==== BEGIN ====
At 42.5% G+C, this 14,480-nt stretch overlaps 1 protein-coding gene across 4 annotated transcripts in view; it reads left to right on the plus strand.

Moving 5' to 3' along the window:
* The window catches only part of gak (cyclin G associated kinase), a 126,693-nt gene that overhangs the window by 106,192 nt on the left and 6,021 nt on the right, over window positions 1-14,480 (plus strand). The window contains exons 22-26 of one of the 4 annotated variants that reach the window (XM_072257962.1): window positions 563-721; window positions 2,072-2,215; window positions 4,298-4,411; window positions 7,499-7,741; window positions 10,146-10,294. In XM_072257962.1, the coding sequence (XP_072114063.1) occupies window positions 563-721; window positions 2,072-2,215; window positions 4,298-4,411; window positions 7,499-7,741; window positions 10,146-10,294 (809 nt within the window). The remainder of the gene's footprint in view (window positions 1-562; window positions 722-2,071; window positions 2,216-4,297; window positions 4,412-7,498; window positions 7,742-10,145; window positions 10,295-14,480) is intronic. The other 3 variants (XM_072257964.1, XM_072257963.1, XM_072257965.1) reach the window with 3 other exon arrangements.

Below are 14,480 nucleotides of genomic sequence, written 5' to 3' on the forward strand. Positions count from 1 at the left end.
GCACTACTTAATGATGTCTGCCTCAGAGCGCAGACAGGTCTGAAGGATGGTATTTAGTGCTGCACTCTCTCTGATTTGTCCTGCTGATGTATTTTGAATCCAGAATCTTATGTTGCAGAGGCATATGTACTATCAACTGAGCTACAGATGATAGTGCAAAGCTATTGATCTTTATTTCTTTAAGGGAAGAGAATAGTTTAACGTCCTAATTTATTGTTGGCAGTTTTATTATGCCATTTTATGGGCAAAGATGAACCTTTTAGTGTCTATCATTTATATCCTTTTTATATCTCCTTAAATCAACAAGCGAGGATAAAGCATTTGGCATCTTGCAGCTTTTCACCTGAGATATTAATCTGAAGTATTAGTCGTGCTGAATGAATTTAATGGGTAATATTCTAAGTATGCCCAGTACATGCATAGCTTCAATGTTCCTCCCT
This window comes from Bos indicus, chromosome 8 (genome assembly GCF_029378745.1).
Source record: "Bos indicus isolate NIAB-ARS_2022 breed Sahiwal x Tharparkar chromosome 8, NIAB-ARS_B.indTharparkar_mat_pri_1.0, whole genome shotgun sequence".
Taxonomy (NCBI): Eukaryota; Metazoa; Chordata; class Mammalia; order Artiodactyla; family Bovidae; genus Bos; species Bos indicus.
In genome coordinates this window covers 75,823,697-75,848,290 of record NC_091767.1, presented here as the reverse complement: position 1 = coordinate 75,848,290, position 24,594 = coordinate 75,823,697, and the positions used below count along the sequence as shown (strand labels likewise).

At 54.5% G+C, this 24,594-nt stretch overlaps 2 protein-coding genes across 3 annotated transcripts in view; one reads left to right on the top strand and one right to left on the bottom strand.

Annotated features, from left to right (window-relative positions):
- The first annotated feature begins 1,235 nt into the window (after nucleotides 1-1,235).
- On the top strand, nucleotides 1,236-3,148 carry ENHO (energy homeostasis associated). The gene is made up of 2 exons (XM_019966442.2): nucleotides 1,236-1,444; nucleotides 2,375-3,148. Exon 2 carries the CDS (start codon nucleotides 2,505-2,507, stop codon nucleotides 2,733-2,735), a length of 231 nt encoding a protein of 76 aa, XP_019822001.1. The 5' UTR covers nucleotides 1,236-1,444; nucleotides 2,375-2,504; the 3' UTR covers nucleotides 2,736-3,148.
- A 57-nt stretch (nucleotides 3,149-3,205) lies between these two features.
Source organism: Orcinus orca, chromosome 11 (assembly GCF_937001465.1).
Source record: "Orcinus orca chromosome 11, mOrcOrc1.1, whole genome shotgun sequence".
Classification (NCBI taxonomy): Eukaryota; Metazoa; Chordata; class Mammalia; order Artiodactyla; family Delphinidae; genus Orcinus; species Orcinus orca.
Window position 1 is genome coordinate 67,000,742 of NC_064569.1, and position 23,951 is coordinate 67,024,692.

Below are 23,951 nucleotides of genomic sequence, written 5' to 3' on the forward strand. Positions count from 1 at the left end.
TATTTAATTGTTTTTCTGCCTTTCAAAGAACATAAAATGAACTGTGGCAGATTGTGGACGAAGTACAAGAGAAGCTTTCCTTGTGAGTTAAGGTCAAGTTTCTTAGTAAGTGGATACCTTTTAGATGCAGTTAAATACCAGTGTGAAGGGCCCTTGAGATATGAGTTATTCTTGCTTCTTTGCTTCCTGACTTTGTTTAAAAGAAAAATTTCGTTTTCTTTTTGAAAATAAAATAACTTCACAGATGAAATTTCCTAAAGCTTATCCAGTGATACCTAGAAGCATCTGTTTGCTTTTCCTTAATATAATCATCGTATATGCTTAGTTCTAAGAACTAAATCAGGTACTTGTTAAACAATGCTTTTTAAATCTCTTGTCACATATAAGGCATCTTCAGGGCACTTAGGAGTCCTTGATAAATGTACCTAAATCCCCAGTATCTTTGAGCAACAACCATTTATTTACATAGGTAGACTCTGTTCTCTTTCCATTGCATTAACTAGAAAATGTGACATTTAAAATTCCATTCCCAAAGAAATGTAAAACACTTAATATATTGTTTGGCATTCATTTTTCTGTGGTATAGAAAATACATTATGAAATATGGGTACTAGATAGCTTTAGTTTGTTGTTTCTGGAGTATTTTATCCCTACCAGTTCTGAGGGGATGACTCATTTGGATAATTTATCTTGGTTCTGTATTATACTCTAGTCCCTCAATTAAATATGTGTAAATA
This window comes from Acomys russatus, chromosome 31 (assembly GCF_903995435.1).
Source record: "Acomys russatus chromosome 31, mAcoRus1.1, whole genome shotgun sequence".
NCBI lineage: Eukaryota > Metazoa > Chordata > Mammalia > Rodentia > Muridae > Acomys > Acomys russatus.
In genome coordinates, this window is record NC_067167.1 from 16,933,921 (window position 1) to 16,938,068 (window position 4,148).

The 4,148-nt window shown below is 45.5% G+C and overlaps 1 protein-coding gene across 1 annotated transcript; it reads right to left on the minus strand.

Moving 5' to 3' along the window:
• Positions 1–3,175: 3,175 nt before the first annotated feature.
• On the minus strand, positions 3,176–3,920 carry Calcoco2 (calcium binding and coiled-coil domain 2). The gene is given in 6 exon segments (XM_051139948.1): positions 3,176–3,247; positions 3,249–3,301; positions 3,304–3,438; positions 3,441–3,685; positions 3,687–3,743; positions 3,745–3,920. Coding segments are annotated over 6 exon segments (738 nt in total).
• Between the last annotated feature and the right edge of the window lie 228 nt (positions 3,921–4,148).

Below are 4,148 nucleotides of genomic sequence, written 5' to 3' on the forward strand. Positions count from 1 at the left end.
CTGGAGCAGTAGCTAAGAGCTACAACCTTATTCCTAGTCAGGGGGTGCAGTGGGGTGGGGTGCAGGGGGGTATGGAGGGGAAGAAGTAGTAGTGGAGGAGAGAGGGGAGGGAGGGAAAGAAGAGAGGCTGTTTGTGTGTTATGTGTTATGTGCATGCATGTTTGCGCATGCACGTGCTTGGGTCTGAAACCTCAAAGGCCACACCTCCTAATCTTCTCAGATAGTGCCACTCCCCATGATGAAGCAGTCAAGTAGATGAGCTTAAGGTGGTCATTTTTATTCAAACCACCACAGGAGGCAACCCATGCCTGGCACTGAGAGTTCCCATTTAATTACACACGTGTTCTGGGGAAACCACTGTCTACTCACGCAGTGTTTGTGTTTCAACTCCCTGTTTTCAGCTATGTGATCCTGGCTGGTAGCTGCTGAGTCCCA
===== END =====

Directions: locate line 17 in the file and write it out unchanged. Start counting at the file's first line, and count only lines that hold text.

Classification (NCBI taxonomy): Eukaryota; Metazoa; Chordata; class Mammalia; order Artiodactyla; family Delphinidae; genus Orcinus; species Orcinus orca.